Looming War: The Continuing Betrayal of Israel and Its Hope in Jesus the Messiah/Part 3

By: John G. Weldon, PhD; ©2011
The New Testament as a whole teaches that Jesus is the Jewish Messiah hundreds of times — every time it refers to the terms “Jesus Christ,” “Christ Jesus,” or “(the) Christ.” Thus, “Jesus” (the Latin form of the Greek Iesous) is a transliteration of the Hebrew Jeshua and means “the Lord (Yahweh) is salvation. This article looks at one Gospel, John, to see some examples of its teaching that Jesus is the Messiah.

Looming War: The Continuing Betrayal of Israel and Its Hope in Jesus the Messiah

Jerusalem Day

“The situation of Israel is once again heading toward extreme peril.” — Marvin Olasky, May 18, 2011[1]
“The battle for the Jewish State’s survival promises to become even more intense in the coming months.” — www.OneJerusalem.org, June 3, 2011


Part Three: Jesus the Messiah

The New Testament as a whole teaches that Jesus is the Jewish Messiah hundreds of times — every time it refers to the terms “Jesus Christ,” “Christ Jesus,” or “(the) Christ.” Thus, “Jesus” (the Latin form of the Greek Iesous) is a transliteration of the Hebrew Jeshua and means “the Lord (Yahweh) is salvation.” “Christ” comes from the Greek “Christos,” equivalent of the Hebrew Messias which means “anointed” or “Messiah.” Hence, the Person Jesus (meaning “the Lord is salvation”) is the Christ, or the anointed one of God, His Messiah. “Jesus Christ,” appropriately, became a proper name after the Resurrection. Indeed, even the 2 billion Christians in the world are testimony to Christ being the Messiah, the term “Christians” being related to Christos, again, the Greek word for Messiah.

But let’s look briefly at just one New Testament book (of 27), the Gospel of John, and supply some examples of its teaching that Jesus is the Messiah, despite the claims of rationalistic biblical critics and skeptics.

In the Scriptures below (and throughout the Gospels), note that every time, without exception, where people refer to Jesus as the Messiah, Jesus Himself never denies it but only accepts the claim as true. That would either make Him the Messiah or a rank fraud, and hardly anyone argues the latter.

The purpose of the Gospel of John is to persuade people to believe in Jesus Christ, i.e. that Jesus is the Jewish Messiah (John 20:30-31). The gospel stresses eyewitness testimony as to His miracles, divine nature and the fact of His resurrection from the dead, something that should, logically, be conceded a historic fact even by skeptics.[2] (E.g., John 1:7-8, 34; 21:24) Ironically, “the world was made through him, yet the world did not know him.” (John 1:10)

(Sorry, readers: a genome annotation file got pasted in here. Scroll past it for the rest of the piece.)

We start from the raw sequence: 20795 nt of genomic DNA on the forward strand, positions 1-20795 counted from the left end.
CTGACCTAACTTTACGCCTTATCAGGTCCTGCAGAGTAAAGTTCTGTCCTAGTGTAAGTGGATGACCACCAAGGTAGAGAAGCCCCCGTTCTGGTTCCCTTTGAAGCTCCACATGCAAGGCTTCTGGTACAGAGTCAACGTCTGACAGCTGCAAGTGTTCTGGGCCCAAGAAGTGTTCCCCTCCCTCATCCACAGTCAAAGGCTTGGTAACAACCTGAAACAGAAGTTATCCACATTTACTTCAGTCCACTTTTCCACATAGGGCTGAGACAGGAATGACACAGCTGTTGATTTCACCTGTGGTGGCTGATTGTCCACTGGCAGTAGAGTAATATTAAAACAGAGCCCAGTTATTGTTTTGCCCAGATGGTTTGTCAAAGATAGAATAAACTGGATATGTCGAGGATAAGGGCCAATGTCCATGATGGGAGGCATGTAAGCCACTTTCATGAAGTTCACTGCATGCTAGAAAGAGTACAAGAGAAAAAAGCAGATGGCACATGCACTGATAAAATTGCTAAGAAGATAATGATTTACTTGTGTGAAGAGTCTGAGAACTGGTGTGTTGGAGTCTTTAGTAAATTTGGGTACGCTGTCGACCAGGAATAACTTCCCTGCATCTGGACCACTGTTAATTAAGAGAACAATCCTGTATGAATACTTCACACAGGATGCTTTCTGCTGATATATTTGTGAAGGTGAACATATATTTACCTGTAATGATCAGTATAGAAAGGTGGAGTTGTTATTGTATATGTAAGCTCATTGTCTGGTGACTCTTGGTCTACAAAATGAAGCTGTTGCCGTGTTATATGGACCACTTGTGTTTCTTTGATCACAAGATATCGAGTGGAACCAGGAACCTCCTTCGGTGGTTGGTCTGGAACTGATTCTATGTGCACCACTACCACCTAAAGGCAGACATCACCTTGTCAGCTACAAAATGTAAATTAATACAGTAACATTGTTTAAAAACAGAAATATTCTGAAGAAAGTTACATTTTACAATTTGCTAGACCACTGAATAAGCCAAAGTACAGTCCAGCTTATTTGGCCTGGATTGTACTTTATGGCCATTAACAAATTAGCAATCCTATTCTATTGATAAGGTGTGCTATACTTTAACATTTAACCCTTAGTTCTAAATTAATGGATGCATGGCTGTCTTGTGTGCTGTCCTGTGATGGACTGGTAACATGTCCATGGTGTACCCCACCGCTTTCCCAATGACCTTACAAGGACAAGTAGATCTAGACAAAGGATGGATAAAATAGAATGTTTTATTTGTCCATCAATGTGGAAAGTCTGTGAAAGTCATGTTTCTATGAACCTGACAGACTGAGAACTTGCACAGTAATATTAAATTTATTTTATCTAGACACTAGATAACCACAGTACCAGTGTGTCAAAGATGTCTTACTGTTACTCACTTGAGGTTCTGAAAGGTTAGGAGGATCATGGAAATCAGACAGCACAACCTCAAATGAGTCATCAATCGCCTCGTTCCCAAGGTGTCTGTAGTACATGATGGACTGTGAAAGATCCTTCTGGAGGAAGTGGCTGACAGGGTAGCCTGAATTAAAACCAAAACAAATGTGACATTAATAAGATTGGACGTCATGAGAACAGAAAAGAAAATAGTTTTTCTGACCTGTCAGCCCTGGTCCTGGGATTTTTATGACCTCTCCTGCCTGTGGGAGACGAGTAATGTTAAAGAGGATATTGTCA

John testifies of Jesus, “And I have seen and have born witness that this is the Son of God.” (John 1:34) In the dozens of occasions when Jesus was spoken of or claimed to be the Son of God, this constituted fulfillment of messianic prophecy, a claim to be the Messiah, understood as such by the Jews as seen in the examples below (cf. Psalm 2:7-12; Isaiah 9:6; with 7:14 and Matthew 1:23; 2 Samuel 7:12-14) The phrase “the King of Israel” is also a messianic term referring to Israel’s future promised King from the lineage of King David.

In John chapter 1 Andrew, the brother of Simon Peter, speaking of Jesus testifies that “we have found the Messiah.” (John 1:41) Philip testified to Nathaniel, “we have found him of whom Moses in the law and also the prophets wrote, Jesus of Nazareth, the son of Joseph,” a clear reference to Jesus fulfilling Messianic prophecy. (John 1:45) But Nathaniel was skeptical. However, after Jesus exhibited omniscience while speaking to him, his skepticism dissolved: “Rabbi, you are the Son of God. You are the King of Israel!” (John 1:49). Again, both these terms – “the Son of God” and “the King of Israel” are clear references to Jesus being the Messiah.

In John chapter 4, Jesus directly told the Samaritan woman that He was the Messiah. The Samaritan woman said to him, “I know that Messiah is coming…” and Jesus replied, “I who speak to you am he.” (John 4:26).

In John chapter 6 Jesus fed a crowd of thousands of people from a few fish and loaves of bread. This startling miracle so impressed the crowd that they concluded He must be the Messiah and thus: “they intended to come and make him king by force.” (John 6:15) In other words, they understood him to be the Messiah; none but the Messiah could be their King.

In John chapter 7 some of the people of Jerusalem asked, “Can it be that the [Jewish] authorities really know that this is the Christ?” And, “When the Christ appears, will he do more signs and this man has done?” (John 7:26, 31) In all these cases, and in those below, Jesus never corrected people by saying He was not the Messiah.